Aside from the bloodsucking (which apart from the final scene, is all implied), there are many truly haunting images: darkness seeping like blood across the Carpathian valley; darkening skies behind the rugged mountains; the black ship of death silhouetted against the sun; a procession of funerals down an otherwise abandoned Wisborg street; Ellen waiting amongst partially submerged crucifixes on a desolate ocean beach for her loved one to return (note to file: it is Orlock who is coming by sea; Hutter, by contrast, is coming round the mountains); and one quite extraordinary shot in which, as the black horse-drawn coach carries Hutter to Orlock, the frame is suddenly plunged into the negative - but eerily, the Coach and Horseman remain black...
The version I viewed had an extremely enlightening narrative from a satin-voiced Australian film critic, and some interesting featurettes about the history of the locations in which Nosferatu was filmed.
the only point on which I'd mark the film down - and then only really on "authenticity" grounds - is for its curiously (and ironically) dated sounding electronic soundtrack, which sounded like it was generated some time in the eighties. While it is a moody, discordant piece which fits the film well, the obvious anachronism does jar a little at first.
Werner Herzog made a fairly faithful "talkie" remake of Nosferatu in the late 1970s with the great Klaus Kinski as the count and Wagner's Gotterdamerung providing the soundtrack. This is well worth checking out, but in terms of building your film library, Murnau's original is a keeper.
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Murnau's film is a fairly free adaptation of Bram Stoker's 'Dracula', made without the consent of the Stoker estate and almost lost as a result of the legal action that followed. Fortunately a few prints survived, allowing 'Nosferatu' to be released in several VHS editions and finally on a 2-disc DVD.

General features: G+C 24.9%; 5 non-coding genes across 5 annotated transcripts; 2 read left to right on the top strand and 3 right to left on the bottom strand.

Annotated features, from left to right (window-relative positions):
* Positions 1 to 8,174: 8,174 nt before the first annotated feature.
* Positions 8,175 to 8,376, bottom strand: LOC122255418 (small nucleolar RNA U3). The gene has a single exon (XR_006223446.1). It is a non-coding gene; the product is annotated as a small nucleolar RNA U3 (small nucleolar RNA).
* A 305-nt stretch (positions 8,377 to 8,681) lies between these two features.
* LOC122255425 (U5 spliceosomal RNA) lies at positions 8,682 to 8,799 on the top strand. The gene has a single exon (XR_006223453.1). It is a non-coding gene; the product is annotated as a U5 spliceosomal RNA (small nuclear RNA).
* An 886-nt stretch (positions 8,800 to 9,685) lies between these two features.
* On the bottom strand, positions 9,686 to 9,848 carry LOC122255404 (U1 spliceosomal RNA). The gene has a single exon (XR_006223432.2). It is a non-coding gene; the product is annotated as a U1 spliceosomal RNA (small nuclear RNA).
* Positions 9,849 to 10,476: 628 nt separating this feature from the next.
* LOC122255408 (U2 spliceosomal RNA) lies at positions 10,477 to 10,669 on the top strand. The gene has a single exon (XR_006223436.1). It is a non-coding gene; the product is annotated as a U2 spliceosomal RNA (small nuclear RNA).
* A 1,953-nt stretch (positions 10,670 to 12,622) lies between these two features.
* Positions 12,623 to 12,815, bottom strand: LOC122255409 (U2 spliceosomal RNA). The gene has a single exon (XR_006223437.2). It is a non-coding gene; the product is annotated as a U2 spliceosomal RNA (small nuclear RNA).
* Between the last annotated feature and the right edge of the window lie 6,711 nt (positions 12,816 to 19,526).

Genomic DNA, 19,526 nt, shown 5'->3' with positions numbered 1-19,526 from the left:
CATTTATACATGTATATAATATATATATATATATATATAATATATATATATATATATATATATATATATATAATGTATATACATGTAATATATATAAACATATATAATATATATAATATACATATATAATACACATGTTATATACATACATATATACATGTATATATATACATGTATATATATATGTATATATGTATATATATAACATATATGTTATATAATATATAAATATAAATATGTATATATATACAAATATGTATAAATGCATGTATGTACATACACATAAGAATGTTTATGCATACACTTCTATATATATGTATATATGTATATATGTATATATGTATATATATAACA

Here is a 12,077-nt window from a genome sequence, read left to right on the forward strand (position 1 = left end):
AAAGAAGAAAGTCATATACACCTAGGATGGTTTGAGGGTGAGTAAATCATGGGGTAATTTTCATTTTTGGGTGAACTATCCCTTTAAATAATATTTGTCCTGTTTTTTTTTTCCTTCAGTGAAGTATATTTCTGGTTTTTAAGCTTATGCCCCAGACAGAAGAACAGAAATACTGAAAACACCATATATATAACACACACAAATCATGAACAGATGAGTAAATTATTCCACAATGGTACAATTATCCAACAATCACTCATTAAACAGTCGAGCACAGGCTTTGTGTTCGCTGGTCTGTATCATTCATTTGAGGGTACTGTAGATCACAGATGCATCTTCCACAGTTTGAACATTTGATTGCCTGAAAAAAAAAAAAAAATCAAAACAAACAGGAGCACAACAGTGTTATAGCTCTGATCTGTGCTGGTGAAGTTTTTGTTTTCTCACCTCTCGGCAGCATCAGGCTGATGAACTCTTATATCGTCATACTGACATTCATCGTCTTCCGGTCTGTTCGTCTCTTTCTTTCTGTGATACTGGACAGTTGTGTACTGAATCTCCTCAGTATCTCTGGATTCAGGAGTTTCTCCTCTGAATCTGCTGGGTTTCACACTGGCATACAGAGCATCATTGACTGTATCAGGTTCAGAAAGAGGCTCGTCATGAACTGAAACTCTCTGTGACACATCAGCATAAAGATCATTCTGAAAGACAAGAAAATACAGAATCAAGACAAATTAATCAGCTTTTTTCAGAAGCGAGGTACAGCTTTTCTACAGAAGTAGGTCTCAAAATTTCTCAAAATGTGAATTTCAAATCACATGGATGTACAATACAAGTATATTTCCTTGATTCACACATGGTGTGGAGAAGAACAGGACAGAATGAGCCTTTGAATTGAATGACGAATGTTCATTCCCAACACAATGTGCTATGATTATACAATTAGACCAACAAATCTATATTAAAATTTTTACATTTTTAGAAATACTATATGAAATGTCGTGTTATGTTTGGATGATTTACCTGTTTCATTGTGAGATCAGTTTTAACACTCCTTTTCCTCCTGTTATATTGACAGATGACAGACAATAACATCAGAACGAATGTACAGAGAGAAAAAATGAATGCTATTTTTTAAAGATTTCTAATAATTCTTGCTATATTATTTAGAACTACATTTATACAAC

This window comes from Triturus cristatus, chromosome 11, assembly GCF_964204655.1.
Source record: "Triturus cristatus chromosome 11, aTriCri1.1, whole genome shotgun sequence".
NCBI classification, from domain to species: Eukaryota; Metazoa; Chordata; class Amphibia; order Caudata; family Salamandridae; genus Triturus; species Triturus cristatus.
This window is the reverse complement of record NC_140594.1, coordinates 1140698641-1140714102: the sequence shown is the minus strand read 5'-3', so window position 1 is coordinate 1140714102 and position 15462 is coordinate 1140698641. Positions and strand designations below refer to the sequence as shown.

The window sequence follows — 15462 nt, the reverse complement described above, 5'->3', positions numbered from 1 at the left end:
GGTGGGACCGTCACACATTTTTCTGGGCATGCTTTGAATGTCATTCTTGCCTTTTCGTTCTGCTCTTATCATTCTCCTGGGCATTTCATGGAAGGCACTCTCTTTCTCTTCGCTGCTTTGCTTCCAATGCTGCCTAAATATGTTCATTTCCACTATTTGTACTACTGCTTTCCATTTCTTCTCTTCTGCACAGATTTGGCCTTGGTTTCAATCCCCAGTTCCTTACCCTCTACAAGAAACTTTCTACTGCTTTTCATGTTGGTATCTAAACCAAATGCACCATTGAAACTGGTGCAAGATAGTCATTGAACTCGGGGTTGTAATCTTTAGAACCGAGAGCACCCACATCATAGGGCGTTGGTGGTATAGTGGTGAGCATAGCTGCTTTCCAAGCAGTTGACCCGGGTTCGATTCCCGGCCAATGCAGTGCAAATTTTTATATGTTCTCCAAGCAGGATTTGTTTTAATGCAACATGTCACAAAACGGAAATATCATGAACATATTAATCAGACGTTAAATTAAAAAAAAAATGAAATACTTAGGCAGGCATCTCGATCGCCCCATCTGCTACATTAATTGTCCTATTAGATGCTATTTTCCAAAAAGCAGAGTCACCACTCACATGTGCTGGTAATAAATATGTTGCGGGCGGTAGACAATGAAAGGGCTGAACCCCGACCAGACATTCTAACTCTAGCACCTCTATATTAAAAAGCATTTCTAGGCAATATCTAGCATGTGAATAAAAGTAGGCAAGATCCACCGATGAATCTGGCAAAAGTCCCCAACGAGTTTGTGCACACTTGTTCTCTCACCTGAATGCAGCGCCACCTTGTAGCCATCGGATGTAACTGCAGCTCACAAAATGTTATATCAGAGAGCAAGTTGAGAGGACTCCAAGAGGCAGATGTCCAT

Murnau creates a Gothic landscape that is as much a part of the film's horror as any of the events. Nature itself becomes increasingly threatening as Hutter (the renamed Harker character) approaches Castle Orlok (we have a 'Count Orlok' here instead of Dracula) - a key part of Murnau's vision, for his vampire is an extension of the natural world. Consumption is the natural order of existence: the vampire feeds upon humans just as they in turn consume the lower animals. The silence of the film, though a necessity at the time, is crucial to its success: the vampire has no voice, offers no explanations and no motives. He is a force of nature, needing no more justification than a spider preying upon flies.
Max Schreck's performance has become part of film legend, prompting suggestions that he was a real vampire (an idea explored in the 2000 film, 'Shadow of the Vampire'). Schreck's is possibly the most disturbing vampire ever to appear on screen. His fixed gaze and almost unnatural thinness make him seem ever-so-slightly inhuman. He is both a pathetic, lonely figure and a relentless killer, a blend that makes him doubly eerie.
It is a shame that Gustav von Wangenheim was not in the same class as Schreck: even by the standards of Expressionism, his performance seems ludicrous. Greta Schroeder is better as his dissatisfied bride. The triangle created between the three leads is the heart of the film: the vampire begins to represent the unfulfilled desires within the marriage, most explicitly in the famous final scene in which Orlok approaches Ellen on her bed while Hutter sleeps in a chair.
Though 'Nosferatu' is set in the mid-19th century, its inter-war German context is inescapable. The scene in which a seemingly unending line of coffins is carried in procession through the streets of Bremen is powerful now: to a German audience still reeling from defeat in the First World War and the economic depression following the Treaty of Versailles, it must have hit all too close to home. The film's bleak picture of a world in which destruction and consumption are the order of nature speaks volumes of the depression, in every sense of the word, that followed the Great War.
'Dracula' remains one of the most-filmed books of all time, but 'Nosferatu' has never been bettered. Bela Lugosi's aristocratic Count is more famous, but Murnau's vampire is more complex and more frightening. Films and TV series in recent years have tended to portray vampires as tortured souls or as underground subcultures, but watching this film reminded me that they were much more frightening before they started trying to explain themselves.
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on 25 September 2007
One reviwer has compared this release to the masters of cinema release. As of today, September 26 2006, the Masters of Cinema version hasn't been released yet, so they haven't even seen it yet, and the comment about the "modern" score on the MoC version, is completely inaccurate. The MoC release uses the original score play with the film in the 20's. The Bfi version uses a newly recorded score.